First Panasonic Tru2way TVs hit stores in Chicago, Denver

Panasonic unveils two plasma TVs with built-in Tru2way support, making them the first next-gen cable-ready TVs available to consumers.

John Falcone Senior Editorial Director, Shopping
John P. Falcone is the senior director of commerce content at CNET, where he coordinates coverage of the site's buying recommendations alongside the CNET Advice team (where he previously headed the consumer electronics reviews section). He's been a CNET editor since 2003.
Expertise Over 20 years experience in electronics and gadget reviews and analysis, and consumer shopping advice Credentials
  • Self-taught tinkerer, informal IT and gadget consultant to friends and family (with several self-built gaming PCs under his belt)
John Falcone
2 min read
Panasonic TH-50PZ80Q
Look ma, no box! Panasonic's TH-PZ80Q plasmas are the first Tru2way TVs available. Panasonic

Panasonic has announced limited availability of two Tru2way plasma TVs. The two plasma flat-panels, the 42-inch TH-42PZ80Q and the 50-inch TH-50PZ80Q, become the first products available to consumers that are Tru2way compatible, making good on Panasonic's pledge to have the debut products in stores by year's end.

Tru2way is a new technology that allows full interactive ("two-way") access to digital TV and HDTV cable systems without the need for a standalone cable box. That's an improvement on the earlier CableCard technology, which couldn't be used to access interactive services (such as pay-per-view and video-on-demand) via third-party devices such as the TiVo HD DVR.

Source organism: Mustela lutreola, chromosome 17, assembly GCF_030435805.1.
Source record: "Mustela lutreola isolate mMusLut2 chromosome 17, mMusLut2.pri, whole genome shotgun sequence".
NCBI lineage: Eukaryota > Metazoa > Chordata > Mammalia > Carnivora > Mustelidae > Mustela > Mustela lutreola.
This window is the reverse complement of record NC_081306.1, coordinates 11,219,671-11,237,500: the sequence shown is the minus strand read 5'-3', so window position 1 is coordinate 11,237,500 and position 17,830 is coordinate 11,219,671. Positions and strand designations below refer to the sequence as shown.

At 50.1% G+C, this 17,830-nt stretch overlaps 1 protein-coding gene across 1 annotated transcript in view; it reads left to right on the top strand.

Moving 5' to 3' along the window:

The Panasonic Tru2way models will be priced at $1,600 and $2,300 for the 42-inch and 50-inch model, respectively. Compared with their non-Tru2way predecessors, the TH-42PZ80U and TH-50PZ80U, it looks as if the new technology will cost consumers a premium of $500 to $670.

For now, distribution will be limited to the Denver and Chicago areas, where the cable systems have been certified to be Tru2way-ready. That area should widen as more cable operators around the country add the capability. Additional manufacturers--including Sony, Samsung, and RCA--are planning to release Tru2way products in 2009 and beyond.

So my prediction that we don't see (Tru2way TVs) until sometime in 2009 was dead wrong. But, to my mind, the technology still needs to address three key points before it's truly ready for the mass market:

1. The "Tru2way tax" needs to drop to almost nothing. Few people are going to accept a 45 percent surcharge for privilege of losing their cable box. The premium for Tru2way compatibility needs to get closer to the $100 range--at maximum.

2. The cable industry needs to guarantee universal Tru2way compatibility. Buy a Tru2way TV, plug it into your wall, and it should work--no matter what state you're in, or who your cable provider is. The industry is said to be working toward this goal, but it needs to be a reality sooner rather than later.

3. Tru2way TVs need to have built-in DVRs. For me, the best thing about TV today is the box--the DVR sitting under the TV. I'm not going to give up that functionality, but if the manufacturers can build that into the TV as well, then they've got a premium product that'd be worth paying extra for. (We've seen a handful of TVs with built-in DVRs, but--to date--they've been limited to recording over-the-air programming or analog cable, or they've only included a single tuner. Adding Tru2way to the mix should remove those limitations.)

What do you think? Will Tru2way make for a better cable TV experience? Or is this a solution in search of a problem?

(Via: Panasonic)